Last night the second of the two concerts for this season’s Other Minds 22 festival of new music played to a full house in Mission Dolores Basilica. The title of the program was Lou Harrison Gamelan Masterpieces, putting a splendid cap on the entire festival entitled Just 100: Homage to Lou Harrison. The second half offered about an hour’s worth of music performed on the instruments of Old GrandDad, the proper name of the American Gamelan collection of instruments designed and constructed by Harrison and his partner William Colvig to put a contemporary American spin on the long tradition of Indonesian gamelan music. Harrison used just intonation as his tuning system, working with the 3:2 ratio for the perfect fifth and the 5:4 ratio for the major third. The result was a pentatonic scale with the elimination of all chromatic semitones:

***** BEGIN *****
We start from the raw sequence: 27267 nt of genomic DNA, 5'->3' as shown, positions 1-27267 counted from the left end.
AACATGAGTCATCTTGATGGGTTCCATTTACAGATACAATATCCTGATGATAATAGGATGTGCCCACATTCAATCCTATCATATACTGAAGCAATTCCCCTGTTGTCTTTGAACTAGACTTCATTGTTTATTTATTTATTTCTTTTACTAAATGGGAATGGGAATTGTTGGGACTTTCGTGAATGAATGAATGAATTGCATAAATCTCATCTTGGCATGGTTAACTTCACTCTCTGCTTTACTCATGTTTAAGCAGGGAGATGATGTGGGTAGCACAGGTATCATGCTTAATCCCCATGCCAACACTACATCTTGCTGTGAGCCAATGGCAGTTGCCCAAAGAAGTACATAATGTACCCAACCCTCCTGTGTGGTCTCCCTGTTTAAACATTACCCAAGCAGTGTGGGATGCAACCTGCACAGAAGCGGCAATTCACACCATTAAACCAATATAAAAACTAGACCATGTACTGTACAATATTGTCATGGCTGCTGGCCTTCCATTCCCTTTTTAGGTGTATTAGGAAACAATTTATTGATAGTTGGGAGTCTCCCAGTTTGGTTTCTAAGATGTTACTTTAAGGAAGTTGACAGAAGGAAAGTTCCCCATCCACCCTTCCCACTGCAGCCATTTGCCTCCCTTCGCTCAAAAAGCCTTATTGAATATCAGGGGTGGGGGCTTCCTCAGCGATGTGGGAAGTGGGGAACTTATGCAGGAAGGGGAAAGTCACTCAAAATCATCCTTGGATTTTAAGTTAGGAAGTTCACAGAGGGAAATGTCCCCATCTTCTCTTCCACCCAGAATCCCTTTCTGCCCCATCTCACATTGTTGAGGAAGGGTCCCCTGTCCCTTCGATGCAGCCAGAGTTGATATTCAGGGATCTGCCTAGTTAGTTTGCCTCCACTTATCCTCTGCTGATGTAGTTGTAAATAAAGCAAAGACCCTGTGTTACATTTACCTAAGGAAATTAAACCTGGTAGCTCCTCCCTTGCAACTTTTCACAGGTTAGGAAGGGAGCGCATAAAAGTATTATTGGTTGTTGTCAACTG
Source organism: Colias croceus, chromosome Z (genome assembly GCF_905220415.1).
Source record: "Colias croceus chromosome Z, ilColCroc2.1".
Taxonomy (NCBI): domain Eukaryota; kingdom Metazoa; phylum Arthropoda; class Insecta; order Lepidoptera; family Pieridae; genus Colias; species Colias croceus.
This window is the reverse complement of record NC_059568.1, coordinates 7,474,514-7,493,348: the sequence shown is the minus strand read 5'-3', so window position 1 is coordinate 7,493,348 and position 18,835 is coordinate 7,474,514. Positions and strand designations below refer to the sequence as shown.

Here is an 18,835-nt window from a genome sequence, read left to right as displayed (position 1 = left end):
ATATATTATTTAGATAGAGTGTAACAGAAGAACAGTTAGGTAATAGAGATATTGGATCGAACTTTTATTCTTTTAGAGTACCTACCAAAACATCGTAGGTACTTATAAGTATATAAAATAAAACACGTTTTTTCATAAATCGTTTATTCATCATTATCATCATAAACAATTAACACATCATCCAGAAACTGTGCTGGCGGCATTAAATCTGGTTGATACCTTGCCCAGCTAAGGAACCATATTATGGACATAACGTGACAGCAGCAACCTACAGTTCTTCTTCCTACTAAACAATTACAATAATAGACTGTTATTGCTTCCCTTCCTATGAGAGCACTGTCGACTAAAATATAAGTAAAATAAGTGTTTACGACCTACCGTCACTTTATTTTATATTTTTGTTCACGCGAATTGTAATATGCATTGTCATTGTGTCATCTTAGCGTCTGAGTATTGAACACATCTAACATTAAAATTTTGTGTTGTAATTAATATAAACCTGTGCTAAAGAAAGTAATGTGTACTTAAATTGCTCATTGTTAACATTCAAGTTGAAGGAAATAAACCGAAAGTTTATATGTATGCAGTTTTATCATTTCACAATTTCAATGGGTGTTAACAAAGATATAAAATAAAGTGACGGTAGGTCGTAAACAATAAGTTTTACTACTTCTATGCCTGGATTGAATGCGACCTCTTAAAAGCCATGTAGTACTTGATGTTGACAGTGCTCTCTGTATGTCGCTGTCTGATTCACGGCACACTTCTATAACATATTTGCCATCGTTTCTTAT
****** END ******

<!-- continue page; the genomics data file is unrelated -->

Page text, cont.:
The pentatonic tuning system for Old GrandDad (created by Hyacinth for Wikimedia Commons, licensed under the Creative Commons Attribution-Share Alike 3.0 Unported license)
Physically, the instruments reflected a junkyard aesthetic, including aluminum slabs with tin can resonators, galvanized garbage cans, oxygen tanks truncated at different lengths, and iron gongs. These instruments were played by the William Winant Percussion Group. including Director Winant himself along with Ed Garcia, Jon Meyers, Sean Josey, Henry Wilson, and Sarong Kim. Every performer was responsible for at least two instruments, often playing more than one at the same time. What may have been most impressive was that the resources of the ensemble were deployed in both an intimate setting and a truly massive one.